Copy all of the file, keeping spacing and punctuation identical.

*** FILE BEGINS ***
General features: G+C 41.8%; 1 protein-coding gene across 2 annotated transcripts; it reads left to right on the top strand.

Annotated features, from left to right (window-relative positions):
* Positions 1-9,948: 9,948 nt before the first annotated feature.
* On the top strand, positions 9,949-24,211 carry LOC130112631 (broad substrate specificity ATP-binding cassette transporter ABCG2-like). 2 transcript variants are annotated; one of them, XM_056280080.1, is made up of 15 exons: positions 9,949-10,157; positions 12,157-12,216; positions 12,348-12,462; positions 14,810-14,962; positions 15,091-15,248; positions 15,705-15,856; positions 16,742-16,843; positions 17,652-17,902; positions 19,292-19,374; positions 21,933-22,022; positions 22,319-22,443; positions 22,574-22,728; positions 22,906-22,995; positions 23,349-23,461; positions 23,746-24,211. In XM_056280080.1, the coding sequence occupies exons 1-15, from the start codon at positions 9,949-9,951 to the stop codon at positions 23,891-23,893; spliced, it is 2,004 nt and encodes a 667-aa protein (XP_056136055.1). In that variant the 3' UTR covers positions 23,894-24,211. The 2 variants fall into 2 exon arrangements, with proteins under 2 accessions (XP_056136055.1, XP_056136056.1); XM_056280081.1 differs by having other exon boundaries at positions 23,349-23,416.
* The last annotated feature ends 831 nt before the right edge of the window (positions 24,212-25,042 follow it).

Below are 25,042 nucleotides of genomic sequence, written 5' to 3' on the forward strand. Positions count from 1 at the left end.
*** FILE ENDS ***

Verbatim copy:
General features: G+C 41.8%; 1 protein-coding gene across 2 annotated transcripts; it reads left to right on the top strand.

Annotated features, from left to right (window-relative positions):
* Positions 1-9,948: 9,948 nt before the first annotated feature.
* On the top strand, positions 9,949-24,211 carry LOC130112631 (broad substrate specificity ATP-binding cassette transporter ABCG2-like). 2 transcript variants are annotated; one of them, XM_056280080.1, is made up of 15 exons: positions 9,949-10,157; positions 12,157-12,216; positions 12,348-12,462; positions 14,810-14,962; positions 15,091-15,248; positions 15,705-15,856; positions 16,742-16,843; positions 17,652-17,902; positions 19,292-19,374; positions 21,933-22,022; positions 22,319-22,443; positions 22,574-22,728; positions 22,906-22,995; positions 23,349-23,461; positions 23,746-24,211. In XM_056280080.1, the coding sequence occupies exons 1-15, from the start codon at positions 9,949-9,951 to the stop codon at positions 23,891-23,893; spliced, it is 2,004 nt and encodes a 667-aa protein (XP_056136055.1). In that variant the 3' UTR covers positions 23,894-24,211. The 2 variants fall into 2 exon arrangements, with proteins under 2 accessions (XP_056136055.1, XP_056136056.1); XM_056280081.1 differs by having other exon boundaries at positions 23,349-23,416.
* The last annotated feature ends 831 nt before the right edge of the window (positions 24,212-25,042 follow it).

Below are 25,042 nucleotides of genomic sequence, written 5' to 3' on the forward strand. Positions count from 1 at the left end.